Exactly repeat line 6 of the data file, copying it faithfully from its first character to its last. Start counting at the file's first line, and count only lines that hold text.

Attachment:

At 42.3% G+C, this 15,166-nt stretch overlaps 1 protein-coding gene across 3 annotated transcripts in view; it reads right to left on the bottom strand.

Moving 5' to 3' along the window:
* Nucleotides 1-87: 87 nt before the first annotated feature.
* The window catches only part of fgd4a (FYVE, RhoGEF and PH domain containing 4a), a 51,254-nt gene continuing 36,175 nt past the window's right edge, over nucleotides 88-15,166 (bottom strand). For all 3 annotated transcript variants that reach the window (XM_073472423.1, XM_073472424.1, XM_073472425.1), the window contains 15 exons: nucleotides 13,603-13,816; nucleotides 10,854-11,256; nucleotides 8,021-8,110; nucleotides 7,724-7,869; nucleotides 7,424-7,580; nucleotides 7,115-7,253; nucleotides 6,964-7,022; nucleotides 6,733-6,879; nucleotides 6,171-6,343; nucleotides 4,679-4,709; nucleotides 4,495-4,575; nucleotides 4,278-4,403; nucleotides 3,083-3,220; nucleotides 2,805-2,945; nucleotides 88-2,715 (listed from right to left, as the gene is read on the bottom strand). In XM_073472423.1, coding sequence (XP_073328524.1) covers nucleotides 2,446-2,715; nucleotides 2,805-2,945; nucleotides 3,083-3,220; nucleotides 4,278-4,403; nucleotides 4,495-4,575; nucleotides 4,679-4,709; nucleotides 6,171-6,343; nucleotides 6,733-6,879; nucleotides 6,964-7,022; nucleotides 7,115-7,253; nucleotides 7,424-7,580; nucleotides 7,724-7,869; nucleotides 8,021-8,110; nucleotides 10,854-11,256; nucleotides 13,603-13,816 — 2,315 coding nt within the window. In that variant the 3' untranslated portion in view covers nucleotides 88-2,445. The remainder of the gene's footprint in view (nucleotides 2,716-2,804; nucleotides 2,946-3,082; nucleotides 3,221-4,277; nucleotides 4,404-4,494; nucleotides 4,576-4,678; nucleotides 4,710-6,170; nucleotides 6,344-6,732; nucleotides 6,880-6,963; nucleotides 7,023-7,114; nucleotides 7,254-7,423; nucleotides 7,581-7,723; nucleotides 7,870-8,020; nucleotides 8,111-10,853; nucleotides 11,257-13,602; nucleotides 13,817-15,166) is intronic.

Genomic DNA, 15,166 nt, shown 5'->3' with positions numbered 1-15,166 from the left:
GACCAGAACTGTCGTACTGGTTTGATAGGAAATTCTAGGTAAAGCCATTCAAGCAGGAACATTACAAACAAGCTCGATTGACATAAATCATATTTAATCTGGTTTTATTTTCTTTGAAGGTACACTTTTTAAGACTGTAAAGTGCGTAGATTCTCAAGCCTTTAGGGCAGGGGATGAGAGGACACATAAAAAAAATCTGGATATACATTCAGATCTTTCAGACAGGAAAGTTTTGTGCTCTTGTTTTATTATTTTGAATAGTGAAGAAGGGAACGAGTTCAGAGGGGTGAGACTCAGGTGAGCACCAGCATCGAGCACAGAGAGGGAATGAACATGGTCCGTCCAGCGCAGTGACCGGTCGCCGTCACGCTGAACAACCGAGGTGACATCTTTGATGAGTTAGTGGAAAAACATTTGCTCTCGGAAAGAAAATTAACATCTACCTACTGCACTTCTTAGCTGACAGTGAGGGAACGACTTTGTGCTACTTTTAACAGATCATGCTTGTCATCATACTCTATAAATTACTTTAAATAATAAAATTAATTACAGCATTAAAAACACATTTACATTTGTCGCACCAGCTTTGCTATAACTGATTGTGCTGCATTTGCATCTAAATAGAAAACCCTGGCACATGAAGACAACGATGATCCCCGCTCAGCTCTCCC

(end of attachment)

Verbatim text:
GACCAGAACTGTCGTACTGGTTTGATAGGAAATTCTAGGTAAAGCCATTCAAGCAGGAACATTACAAACAAGCTCGATTGACATAAATCATATTTAATCTGGTTTTATTTTCTTTGAAGGTACACTTTTTAAGACTGTAAAGTGCGTAGATTCTCAAGCCTTTAGGGCAGGGGATGAGAGGACACATAAAAAAAATCTGGATATACATTCAGATCTTTCAGACAGGAAAGTTTTGTGCTCTTGTTTTATTATTTTGAATAGTGAAGAAGGGAACGAGTTCAGAGGGGTGAGACTCAGGTGAGCACCAGCATCGAGCACAGAGAGGGAATGAACATGGTCCGTCCAGCGCAGTGACCGGTCGCCGTCACGCTGAACAACCGAGGTGACATCTTTGATGAGTTAGTGGAAAAACATTTGCTCTCGGAAAGAAAATTAACATCTACCTACTGCACTTCTTAGCTGACAGTGAGGGAACGACTTTGTGCTACTTTTAACAGATCATGCTTGTCATCATACTCTATAAATTACTTTAAATAATAAAATTAATTACAGCATTAAAAACACATTTACATTTGTCGCACCAGCTTTGCTATAACTGATTGTGCTGCATTTGCATCTAAATAGAAAACCCTGGCACATGAAGACAACGATGATCCCCGCTCAGCTCTCCC